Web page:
Since there is no concept of standard ownership for poor women living in slums, we attempt to empower them with whatever means available to us.
It’s usually more of a matter of putting women’s names on different documents such as promissory notes, electricity bills, and house and land tax. In the slums, the best we are assured of by way of tenure security at the moment is a ten-year guarantee of non-eviction. We have to work within this framework while advocating for the appropriate policy instruments and legislation.
There was very little male resistance to SEWA’s recommendation for land tax documents and electricity bills to be issued in the names of women. While this may have prematurely led to the conclusion that gender relations are more egalitarian among the lower-income groups, or that such ego issues are more prevalent in middle-class households, the male stance of no objection may be a reflection of the considerable deprivation of basic necessities that affects both genders in these communities, rather than being a question of gender equality. Indeed, as one male resident put it—since he had never experienced the luxury of having electricity, it would not bother him if the related bills were issued in the name of a stray cat on the street as long as the promised service was delivered. Similar findings are recorded by other authors. Agarwal (2003), for example, reports very little male resistance in Andhra Pradesh to wives farming land leased or purchased collectively by women’s groups since it was a ‘win-win’ situation for everyone. While the gains from secured services like electricity or profits from women’s farming efforts may not be challenged by men, it is possible that land redistribution within families could be contested since males stand to lose their traditional control over the resource. Therefore, for women to gain access to landed resources at par with men, it is as important to work with men as it is to work with women.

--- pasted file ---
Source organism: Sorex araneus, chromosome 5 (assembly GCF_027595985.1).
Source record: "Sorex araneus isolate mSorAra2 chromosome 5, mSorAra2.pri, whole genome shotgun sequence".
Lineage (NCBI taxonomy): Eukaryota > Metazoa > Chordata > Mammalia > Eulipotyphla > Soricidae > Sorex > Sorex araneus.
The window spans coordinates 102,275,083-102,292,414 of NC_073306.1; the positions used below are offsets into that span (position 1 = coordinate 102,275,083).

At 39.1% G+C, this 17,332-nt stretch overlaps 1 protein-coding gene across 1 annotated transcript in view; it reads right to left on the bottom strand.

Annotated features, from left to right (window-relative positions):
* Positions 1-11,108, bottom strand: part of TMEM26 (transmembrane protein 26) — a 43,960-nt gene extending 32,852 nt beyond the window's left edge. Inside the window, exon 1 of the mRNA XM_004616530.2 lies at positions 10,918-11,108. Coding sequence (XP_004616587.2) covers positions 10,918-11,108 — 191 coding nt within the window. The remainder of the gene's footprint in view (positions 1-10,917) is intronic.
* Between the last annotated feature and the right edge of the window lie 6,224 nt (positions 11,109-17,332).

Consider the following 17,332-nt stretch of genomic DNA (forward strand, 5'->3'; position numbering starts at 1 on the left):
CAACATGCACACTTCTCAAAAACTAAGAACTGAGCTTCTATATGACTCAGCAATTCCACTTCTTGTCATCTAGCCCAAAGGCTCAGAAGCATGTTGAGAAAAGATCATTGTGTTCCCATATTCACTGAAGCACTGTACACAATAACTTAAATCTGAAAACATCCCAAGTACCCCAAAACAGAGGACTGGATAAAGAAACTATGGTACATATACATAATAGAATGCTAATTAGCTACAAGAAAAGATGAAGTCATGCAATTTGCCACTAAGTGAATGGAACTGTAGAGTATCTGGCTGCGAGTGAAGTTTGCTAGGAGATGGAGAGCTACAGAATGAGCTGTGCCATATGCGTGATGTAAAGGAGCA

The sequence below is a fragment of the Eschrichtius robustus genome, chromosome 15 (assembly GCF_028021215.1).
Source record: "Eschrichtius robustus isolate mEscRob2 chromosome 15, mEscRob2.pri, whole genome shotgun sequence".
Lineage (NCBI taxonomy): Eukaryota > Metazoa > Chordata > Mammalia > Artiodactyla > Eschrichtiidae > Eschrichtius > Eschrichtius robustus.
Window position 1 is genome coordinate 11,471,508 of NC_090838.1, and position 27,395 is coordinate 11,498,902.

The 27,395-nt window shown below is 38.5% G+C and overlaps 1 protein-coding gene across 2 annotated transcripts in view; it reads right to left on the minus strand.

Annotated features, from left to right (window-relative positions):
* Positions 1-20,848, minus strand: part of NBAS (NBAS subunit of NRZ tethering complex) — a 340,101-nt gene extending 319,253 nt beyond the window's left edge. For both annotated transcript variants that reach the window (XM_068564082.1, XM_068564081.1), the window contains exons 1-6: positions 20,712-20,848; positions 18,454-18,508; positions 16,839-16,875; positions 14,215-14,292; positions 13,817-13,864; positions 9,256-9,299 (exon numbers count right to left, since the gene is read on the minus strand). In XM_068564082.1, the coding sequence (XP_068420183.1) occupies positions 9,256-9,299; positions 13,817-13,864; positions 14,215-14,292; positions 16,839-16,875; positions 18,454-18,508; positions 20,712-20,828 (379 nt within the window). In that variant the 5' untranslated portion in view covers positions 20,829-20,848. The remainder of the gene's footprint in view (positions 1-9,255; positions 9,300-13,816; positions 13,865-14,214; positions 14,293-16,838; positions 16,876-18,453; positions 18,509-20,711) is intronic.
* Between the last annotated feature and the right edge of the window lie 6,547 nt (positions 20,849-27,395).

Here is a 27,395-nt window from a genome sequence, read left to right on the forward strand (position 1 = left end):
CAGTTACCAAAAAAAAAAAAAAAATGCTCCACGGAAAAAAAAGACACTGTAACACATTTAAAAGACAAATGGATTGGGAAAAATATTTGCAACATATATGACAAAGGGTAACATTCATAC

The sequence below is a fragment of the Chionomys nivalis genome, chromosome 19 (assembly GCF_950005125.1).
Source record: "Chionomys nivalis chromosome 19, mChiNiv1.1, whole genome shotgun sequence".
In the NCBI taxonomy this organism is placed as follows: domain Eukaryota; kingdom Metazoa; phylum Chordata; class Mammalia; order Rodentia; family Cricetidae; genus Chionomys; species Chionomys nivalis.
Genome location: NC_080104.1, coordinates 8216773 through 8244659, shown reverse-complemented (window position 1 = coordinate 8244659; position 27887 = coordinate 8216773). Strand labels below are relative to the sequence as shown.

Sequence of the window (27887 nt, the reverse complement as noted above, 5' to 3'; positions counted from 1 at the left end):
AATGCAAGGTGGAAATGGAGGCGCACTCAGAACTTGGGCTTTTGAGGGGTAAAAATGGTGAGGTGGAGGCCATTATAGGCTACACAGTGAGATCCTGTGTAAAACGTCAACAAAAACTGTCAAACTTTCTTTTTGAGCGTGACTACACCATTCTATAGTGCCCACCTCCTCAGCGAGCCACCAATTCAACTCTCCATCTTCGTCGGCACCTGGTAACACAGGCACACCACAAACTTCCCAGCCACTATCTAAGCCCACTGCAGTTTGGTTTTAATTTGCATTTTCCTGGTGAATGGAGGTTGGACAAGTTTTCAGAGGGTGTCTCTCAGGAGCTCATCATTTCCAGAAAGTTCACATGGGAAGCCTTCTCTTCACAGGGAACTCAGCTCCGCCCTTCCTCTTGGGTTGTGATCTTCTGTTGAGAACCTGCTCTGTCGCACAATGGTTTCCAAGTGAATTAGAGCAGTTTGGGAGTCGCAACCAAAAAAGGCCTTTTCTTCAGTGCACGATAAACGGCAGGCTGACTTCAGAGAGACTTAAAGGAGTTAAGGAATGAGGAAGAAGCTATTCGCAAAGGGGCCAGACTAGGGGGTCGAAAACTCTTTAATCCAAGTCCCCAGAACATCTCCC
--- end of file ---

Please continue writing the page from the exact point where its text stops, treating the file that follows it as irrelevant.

User charge documents for electricity and water are almost universally perceived as empowering to women. They can also be used in a court of law to apply for the female right of residence in the event of divorce or separation, but cannot be used to establish the right to ownership. Securing joint title to urban land and housing is a practical approach to improving women’s entitlements, and can be especially empowering in conjunction with credit and other financial services as well as appropriate social security interventions that allow women to procure independent landed assets. In the context of slum communities, provisions for more affordable group tenure, collective tenure and cooperative tenure with equitable representation between men and women may also be explored as alternatives to individual or joint ownership.